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Should My Child Be Evaluated for Dyslexia?

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By Sally Shaywitz, M.D.

Clues to Dyslexia in Young Adults and Adults

Problems in Speaking

  • Persistence of earlier oral language difficulties
  • The mispronunciation of the names of people and places, and tripping over parts of words
  • Difficulty remembering names of people and places and the confusion of names that sound alike
  • A struggle to retrieve words: "It was on the tip of my tongue"
  • Lack of glibness, especially if put on the spot
  • Spoken vocabulary that is smaller than listening vocabulary, and hesitation to say aloud words that might be mispronounced

Problems in Reading

  • A childhood history of reading and spelling difficulties
  • Word reading becomes more accurate over time but continues to require great effort
  • Lack of fluency
  • Embarrassment caused by oral reading: the avoidance of Bible study groups, reading at Passover seders, or delivering a written speech
  • Trouble reading and pronouncing uncommon, strange, or unique words such as people's names, street or location names, food dishes on a menu (often resorting to asking the waiter about the special of the day or resorting to saying, "I'll have what he's having," to avoid the embarrassment of not being able to read the menu)
  • Persistent reading problems
  • The substitution of made-up words during reading for words that cannot be pronounced - for example, metropolitan becomes mitan - and a failure to recognize the word metropolitan when it is seen again or heard in a lecture the next day
  • Extreme fatigue from reading
  • Slow reading of most materials: books, manuals, subtitles in foreign films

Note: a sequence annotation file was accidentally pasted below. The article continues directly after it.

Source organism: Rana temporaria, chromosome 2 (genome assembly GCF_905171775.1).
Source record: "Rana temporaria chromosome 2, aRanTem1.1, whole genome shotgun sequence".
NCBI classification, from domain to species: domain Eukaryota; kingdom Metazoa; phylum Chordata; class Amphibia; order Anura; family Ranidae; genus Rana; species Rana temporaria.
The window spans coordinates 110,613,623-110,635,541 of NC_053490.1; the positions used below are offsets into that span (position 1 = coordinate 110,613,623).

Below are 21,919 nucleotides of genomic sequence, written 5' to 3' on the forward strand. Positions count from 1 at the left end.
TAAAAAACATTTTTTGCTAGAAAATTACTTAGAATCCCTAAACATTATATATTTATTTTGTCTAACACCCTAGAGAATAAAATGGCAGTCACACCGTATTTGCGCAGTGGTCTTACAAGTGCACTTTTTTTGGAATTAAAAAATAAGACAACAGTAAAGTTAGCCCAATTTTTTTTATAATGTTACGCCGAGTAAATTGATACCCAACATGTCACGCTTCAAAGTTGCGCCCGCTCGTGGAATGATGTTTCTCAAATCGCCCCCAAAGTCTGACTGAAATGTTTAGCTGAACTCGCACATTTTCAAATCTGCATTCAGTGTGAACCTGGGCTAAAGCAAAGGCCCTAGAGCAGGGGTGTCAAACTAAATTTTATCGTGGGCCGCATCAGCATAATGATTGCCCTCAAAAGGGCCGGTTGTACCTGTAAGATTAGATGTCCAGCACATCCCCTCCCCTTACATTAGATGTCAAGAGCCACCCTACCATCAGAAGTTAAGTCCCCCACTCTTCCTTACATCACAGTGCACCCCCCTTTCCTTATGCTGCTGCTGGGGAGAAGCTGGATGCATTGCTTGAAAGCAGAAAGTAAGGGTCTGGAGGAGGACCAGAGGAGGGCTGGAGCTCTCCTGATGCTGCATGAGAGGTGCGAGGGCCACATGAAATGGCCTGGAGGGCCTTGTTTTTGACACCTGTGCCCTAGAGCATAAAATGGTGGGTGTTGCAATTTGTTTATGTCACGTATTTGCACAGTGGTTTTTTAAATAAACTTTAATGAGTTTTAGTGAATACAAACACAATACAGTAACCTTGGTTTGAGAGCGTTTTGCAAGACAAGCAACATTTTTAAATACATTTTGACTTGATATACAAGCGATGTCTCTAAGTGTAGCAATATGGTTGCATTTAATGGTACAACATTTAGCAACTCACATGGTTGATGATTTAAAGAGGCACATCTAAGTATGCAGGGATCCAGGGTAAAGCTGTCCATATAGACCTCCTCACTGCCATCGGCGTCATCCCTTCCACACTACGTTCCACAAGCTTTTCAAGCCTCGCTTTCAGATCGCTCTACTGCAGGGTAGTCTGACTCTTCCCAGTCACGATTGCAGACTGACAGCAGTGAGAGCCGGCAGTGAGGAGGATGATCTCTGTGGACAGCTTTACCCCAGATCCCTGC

• Penalized by multiple-choice tests
  • Unusually long hours spent reading school or work-related materials
  • Frequent sacrifice of social life for studying
  • A preference for books with figures, charts, or graphics
  • A preference for books with fewer words per page or with lots of white showing on a page
  • Disinclination to read for pleasure
  • Spelling that remains disastrous and a preference for less complicated words in writing that are easier to spell
  • Particularly poor performance on rote clerical tasks

Signs of Strengths in Higher-Level Thinking Processes

  • The maintenance of strengths noted in the school-age period
  • A high learning capability
  • A noticeable improvement when given additional time on multiple-choice examinations
  • Noticeable excellence when focused on a highly specialized area such as medicine, law, public policy, finance, architecture, or basic science
  • Excellence in writing if content and not spelling is important
  • A noticeable articulateness in the expression of ideas and feelings
  • Exceptional empathy and warmth, and feeling for others
  • Success in areas not dependent on rote memory
  • A talent for high-level conceptualization and the ability to come up with original insights